Taking Back Sunday’s John Nolan Chats About His Forthcoming Solo Album, Being Apart of PledgeMusic and Some Of His Favorite Band Memories
Posted On 27 Mar 2015
Tag: All Access, All Access Music Group, Artist Interview, Best Original Song, Bob Dylan, Brand New, Bridge and Tunnel, Crime In Stereo, Happiness Is, Harry Nilsson, Here Comes The Wolf, Jason Michael Brescia, John Nolan, John Nolan Mixtape club, Long Island International Film Expo, Mansions, Mike Sapone, Neil Young, Paul Simon, PledgeMusic Campaign, Randy Newman, St. Jude Children's Research Hospital, Straylight Run, Taking Back Sunday
If the name John Nolan sounds familiar to you, here’s why: He is the current guitarist and backing vocalist of the rock-alt band, Taking Back Sunday and the former lead singer and guitarist for Straylight Run. He is also a solo artist and has released a few collections. In fact, he is currently working on his second full length album in New York with producer, Mike Sapone (Brand New, Taking Back Sunday, Mansions, Crime In Stereo).
Nolan is now apart of the PledgeMusic campaign, in which fans can purchase exclusive items and experiences such as posters, t-shirts, membership to the John Nolan Mixtape club and more. Pledge support at http://www.pledgemusic.com/projects/johnnolan. 10% of any money raised after that will go to St. Jude Children’s Research Hospital.
“Making an album this way has been a unique experience for me. It’s been refreshing to get outside of the label system and connect more directly with fans during the making of an album. It’s also been great to have the support system that PledgeMusic offers throughout the whole process.”
PledgeMusic is the world’s leading online, direct-to-fan music community, offering artists a unique way to engage their fans in the music making experience while interacting with PledgeMusic’s global community of music fans.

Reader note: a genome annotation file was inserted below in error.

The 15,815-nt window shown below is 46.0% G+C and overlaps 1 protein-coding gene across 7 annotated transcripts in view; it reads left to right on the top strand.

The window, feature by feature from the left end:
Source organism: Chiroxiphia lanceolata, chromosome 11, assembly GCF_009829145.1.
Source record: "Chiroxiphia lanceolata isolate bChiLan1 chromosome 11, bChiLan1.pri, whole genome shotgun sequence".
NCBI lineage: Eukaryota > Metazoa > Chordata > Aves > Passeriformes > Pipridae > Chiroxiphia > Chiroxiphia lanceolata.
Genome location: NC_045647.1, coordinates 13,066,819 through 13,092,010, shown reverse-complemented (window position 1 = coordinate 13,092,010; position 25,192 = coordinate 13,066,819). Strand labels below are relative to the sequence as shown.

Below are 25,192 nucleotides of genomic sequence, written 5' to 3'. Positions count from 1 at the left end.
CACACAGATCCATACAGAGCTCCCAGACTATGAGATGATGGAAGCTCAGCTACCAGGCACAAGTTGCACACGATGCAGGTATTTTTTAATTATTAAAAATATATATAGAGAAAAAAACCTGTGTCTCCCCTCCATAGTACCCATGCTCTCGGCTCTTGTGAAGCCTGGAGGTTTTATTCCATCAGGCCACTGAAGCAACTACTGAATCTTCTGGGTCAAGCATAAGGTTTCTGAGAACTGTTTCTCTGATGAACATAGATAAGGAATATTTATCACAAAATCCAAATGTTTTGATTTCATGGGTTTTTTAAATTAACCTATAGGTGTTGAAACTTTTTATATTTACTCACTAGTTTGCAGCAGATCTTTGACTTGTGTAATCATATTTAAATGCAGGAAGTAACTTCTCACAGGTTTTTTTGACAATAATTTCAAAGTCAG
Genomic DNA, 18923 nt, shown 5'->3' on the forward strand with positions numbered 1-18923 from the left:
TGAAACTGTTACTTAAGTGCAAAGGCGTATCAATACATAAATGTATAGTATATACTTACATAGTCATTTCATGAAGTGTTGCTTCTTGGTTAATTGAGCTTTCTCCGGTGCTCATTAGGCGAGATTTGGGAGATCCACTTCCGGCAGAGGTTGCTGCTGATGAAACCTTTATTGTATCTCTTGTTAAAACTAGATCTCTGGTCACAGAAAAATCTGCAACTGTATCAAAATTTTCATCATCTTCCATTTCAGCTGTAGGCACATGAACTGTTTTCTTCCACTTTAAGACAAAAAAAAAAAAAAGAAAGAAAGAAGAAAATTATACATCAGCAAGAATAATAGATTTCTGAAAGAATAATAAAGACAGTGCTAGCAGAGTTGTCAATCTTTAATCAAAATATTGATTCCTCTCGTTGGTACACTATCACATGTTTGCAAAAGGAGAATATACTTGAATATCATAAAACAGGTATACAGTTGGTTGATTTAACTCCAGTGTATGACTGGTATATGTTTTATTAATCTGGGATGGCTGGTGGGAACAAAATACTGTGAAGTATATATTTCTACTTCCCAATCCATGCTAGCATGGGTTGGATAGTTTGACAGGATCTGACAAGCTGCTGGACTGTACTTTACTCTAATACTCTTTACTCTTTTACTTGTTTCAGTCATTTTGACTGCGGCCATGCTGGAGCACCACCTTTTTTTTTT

Learn more about John and Taking Back Sunday’s future in the following interview:
Can you remember the moment you decided to be a musician? Growing up, was your family always supportive of this path?
I decided I wanted to be a musician a little while after I graduated high school. I had decided not to go to college and I had half-heartedly pursued a career in commercial art and given up. My band from high school was still together at the time and it was all I really cared about. Even though the band wasn’t successful, I enjoyed everything we did so much. I remember feeling like even if my chances of success weren’t high I should go for it because it was the only thing I really wanted to do.
My parents were supportive. My dad would drive me to band practice all through high school and my mom was always encouraging. I don’t think they ever imagined I’d actually make a career out of it though. I think they looked at it as something I’d do for awhile and then move on and get a real job.
You’ve had plenty of experience as a solo artist and a member of a band. Which do you prefer? What are the pros and cons of both?
I really like both. There’s something great about collaborating with a band and producing something none of you could’ve produced individually. There’s also something great about being able to make every creative decision on your own. Both can also be really frustrating at times. I wouldn’t want to do either 100% of the time so I feel pretty lucky that I can go back and forth between the two.
Why did you decide to leave Taking Back Sunday after the debut album and start a band with your sister, Michelle? Why was Straylight Run formed at that time?
It was just the way things worked out. There wasn’t any planning involved. Straylight Run was actually started with Taking Back Sunday’s bass player Shaun. We had similar frustrations with our experience in the band and left together. It seemed natural to start making music together. Michelle had been writing songs and playing them for me for a while at that point and I liked what she was doing. Shaun and I were looking to add people to our new project so we asked her to join.
How do you think you have grown as a musician since you started playing?